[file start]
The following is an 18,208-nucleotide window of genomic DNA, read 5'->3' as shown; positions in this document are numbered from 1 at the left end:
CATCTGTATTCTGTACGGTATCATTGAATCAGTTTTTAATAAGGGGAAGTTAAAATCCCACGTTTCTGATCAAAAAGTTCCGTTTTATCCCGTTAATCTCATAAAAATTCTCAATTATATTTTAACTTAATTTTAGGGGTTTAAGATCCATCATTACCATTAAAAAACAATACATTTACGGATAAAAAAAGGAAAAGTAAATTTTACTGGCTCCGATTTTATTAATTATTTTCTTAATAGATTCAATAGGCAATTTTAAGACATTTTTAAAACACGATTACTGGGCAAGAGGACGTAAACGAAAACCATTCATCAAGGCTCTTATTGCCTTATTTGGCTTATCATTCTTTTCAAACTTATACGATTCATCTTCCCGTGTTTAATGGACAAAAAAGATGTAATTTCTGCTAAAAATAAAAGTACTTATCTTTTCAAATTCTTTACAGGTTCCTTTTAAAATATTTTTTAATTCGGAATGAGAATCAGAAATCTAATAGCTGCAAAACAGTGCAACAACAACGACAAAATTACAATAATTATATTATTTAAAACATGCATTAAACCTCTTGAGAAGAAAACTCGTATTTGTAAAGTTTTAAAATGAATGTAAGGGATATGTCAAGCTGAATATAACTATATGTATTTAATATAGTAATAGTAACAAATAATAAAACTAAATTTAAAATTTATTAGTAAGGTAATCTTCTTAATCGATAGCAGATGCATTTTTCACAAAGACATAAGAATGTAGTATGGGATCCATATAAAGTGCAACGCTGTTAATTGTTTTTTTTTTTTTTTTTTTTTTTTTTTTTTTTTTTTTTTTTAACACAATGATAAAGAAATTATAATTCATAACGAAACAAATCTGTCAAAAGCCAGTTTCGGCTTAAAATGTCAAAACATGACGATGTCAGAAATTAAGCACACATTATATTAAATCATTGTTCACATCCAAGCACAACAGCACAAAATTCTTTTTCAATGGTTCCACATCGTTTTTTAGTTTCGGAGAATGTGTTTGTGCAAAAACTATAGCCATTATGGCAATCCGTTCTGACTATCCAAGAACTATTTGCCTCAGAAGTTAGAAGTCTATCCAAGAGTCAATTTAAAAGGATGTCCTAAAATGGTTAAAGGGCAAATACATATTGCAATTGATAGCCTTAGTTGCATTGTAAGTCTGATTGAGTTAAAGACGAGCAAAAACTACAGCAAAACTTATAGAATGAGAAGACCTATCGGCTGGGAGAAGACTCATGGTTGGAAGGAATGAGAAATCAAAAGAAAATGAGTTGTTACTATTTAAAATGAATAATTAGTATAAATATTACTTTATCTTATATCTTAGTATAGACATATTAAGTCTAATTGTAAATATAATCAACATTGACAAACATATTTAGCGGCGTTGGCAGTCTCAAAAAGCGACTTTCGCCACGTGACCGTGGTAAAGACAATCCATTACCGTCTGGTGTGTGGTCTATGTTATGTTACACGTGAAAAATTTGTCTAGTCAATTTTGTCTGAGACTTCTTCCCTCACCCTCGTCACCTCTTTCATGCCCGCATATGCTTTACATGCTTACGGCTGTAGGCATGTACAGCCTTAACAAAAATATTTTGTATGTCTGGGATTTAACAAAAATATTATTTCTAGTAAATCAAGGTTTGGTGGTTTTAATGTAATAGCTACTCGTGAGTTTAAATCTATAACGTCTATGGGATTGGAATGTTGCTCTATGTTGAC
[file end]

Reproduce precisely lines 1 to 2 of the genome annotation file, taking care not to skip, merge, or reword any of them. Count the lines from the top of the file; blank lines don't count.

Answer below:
The following is an 18,208-nucleotide window of genomic DNA, read 5'->3' as shown; positions in this document are numbered from 1 at the left end:
CATCTGTATTCTGTACGGTATCATTGAATCAGTTTTTAATAAGGGGAAGTTAAAATCCCACGTTTCTGATCAAAAAGTTCCGTTTTATCCCGTTAATCTCATAAAAATTCTCAATTATATTTTAACTTAATTTTAGGGGTTTAAGATCCATCATTACCATTAAAAAACAATACATTTACGGATAAAAAAAGGAAAAGTAAATTTTACTGGCTCCGATTTTATTAATTATTTTCTTAATAGATTCAATAGGCAATTTTAAGACATTTTTAAAACACGATTACTGGGCAAGAGGACGTAAACGAAAACCATTCATCAAGGCTCTTATTGCCTTATTTGGCTTATCATTCTTTTCAAACTTATACGATTCATCTTCCCGTGTTTAATGGACAAAAAAGATGTAATTTCTGCTAAAAATAAAAGTACTTATCTTTTCAAATTCTTTACAGGTTCCTTTTAAAATATTTTTTAATTCGGAATGAGAATCAGAAATCTAATAGCTGCAAAACAGTGCAACAACAACGACAAAATTACAATAATTATATTATTTAAAACATGCATTAAACCTCTTGAGAAGAAAACTCGTATTTGTAAAGTTTTAAAATGAATGTAAGGGATATGTCAAGCTGAATATAACTATATGTATTTAATATAGTAATAGTAACAAATAATAAAACTAAATTTAAAATTTATTAGTAAGGTAATCTTCTTAATCGATAGCAGATGCATTTTTCACAAAGACATAAGAATGTAGTATGGGATCCATATAAAGTGCAACGCTGTTAATTGTTTTTTTTTTTTTTTTTTTTTTTTTTTTTTTTTTTTTTTTTAACACAATGATAAAGAAATTATAATTCATAACGAAACAAATCTGTCAAAAGCCAGTTTCGGCTTAAAATGTCAAAACATGACGATGTCAGAAATTAAGCACACATTATATTAAATCATTGTTCACATCCAAGCACAACAGCACAAAATTCTTTTTCAATGGTTCCACATCGTTTTTTAGTTTCGGAGAATGTGTTTGTGCAAAAACTATAGCCATTATGGCAATCCGTTCTGACTATCCAAGAACTATTTGCCTCAGAAGTTAGAAGTCTATCCAAGAGTCAATTTAAAAGGATGTCCTAAAATGGTTAAAGGGCAAATACATATTGCAATTGATAGCCTTAGTTGCATTGTAAGTCTGATTGAGTTAAAGACGAGCAAAAACTACAGCAAAACTTATAGAATGAGAAGACCTATCGGCTGGGAGAAGACTCATGGTTGGAAGGAATGAGAAATCAAAAGAAAATGAGTTGTTACTATTTAAAATGAATAATTAGTATAAATATTACTTTATCTTATATCTTAGTATAGACATATTAAGTCTAATTGTAAATATAATCAACATTGACAAACATATTTAGCGGCGTTGGCAGTCTCAAAAAGCGACTTTCGCCACGTGACCGTGGTAAAGACAATCCATTACCGTCTGGTGTGTGGTCTATGTTATGTTACACGTGAAAAATTTGTCTAGTCAATTTTGTCTGAGACTTCTTCCCTCACCCTCGTCACCTCTTTCATGCCCGCATATGCTTTACATGCTTACGGCTGTAGGCATGTACAGCCTTAACAAAAATATTTTGTATGTCTGGGATTTAACAAAAATATTATTTCTAGTAAATCAAGGTTTGGTGGTTTTAATGTAATAGCTACTCGTGAGTTTAAATCTATAACGTCTATGGGATTGGAATGTTGCTCTATGTTGAC